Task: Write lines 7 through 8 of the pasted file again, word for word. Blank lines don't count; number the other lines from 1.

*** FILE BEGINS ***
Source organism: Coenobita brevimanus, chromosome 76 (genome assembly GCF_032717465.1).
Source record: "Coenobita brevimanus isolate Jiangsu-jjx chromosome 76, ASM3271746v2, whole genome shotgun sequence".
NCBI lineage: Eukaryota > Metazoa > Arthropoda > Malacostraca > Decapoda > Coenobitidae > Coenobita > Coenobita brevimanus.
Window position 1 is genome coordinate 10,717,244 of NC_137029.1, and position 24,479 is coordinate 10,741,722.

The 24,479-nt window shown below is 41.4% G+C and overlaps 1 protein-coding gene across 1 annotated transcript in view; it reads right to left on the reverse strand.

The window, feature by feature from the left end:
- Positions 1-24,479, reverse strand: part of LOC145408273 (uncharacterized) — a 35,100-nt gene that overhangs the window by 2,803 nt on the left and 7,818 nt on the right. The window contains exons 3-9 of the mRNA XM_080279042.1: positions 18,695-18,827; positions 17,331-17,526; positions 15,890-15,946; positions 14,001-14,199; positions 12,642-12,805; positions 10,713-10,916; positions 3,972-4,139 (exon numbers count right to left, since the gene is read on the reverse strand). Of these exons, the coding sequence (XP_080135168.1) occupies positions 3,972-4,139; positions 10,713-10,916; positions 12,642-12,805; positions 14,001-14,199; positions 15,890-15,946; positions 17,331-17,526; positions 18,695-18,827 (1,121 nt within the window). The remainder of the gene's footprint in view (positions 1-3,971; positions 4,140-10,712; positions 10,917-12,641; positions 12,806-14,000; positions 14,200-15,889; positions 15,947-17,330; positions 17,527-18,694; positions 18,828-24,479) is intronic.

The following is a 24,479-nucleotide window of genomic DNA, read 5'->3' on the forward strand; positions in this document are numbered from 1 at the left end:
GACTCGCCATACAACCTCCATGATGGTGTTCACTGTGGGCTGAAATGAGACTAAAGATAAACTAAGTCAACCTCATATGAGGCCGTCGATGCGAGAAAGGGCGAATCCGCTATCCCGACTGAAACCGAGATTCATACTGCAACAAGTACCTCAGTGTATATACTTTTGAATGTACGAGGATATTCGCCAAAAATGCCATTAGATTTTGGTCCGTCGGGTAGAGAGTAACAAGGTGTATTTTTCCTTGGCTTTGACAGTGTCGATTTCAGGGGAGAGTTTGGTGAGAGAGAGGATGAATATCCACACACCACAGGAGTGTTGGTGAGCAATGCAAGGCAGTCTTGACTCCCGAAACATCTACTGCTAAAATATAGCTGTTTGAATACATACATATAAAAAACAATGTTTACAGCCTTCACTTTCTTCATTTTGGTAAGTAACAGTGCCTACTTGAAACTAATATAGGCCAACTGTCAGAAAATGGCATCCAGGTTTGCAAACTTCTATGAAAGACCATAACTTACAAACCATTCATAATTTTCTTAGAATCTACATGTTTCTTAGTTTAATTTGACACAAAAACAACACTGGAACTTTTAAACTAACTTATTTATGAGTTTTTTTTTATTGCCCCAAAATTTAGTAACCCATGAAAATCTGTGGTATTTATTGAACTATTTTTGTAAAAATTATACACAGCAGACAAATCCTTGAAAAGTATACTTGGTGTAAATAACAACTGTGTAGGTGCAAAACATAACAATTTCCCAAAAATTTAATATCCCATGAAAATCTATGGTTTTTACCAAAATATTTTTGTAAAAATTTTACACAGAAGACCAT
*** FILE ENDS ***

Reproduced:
- Positions 1-24,479, reverse strand: part of LOC145408273 (uncharacterized) — a 35,100-nt gene that overhangs the window by 2,803 nt on the left and 7,818 nt on the right. The window contains exons 3-9 of the mRNA XM_080279042.1: positions 18,695-18,827; positions 17,331-17,526; positions 15,890-15,946; positions 14,001-14,199; positions 12,642-12,805; positions 10,713-10,916; positions 3,972-4,139 (exon numbers count right to left, since the gene is read on the reverse strand). Of these exons, the coding sequence (XP_080135168.1) occupies positions 3,972-4,139; positions 10,713-10,916; positions 12,642-12,805; positions 14,001-14,199; positions 15,890-15,946; positions 17,331-17,526; positions 18,695-18,827 (1,121 nt within the window). The remainder of the gene's footprint in view (positions 1-3,971; positions 4,140-10,712; positions 10,917-12,641; positions 12,806-14,000; positions 14,200-15,889; positions 15,947-17,330; positions 17,527-18,694; positions 18,828-24,479) is intronic.

The following is a 24,479-nucleotide window of genomic DNA, read 5'->3' on the forward strand; positions in this document are numbered from 1 at the left end: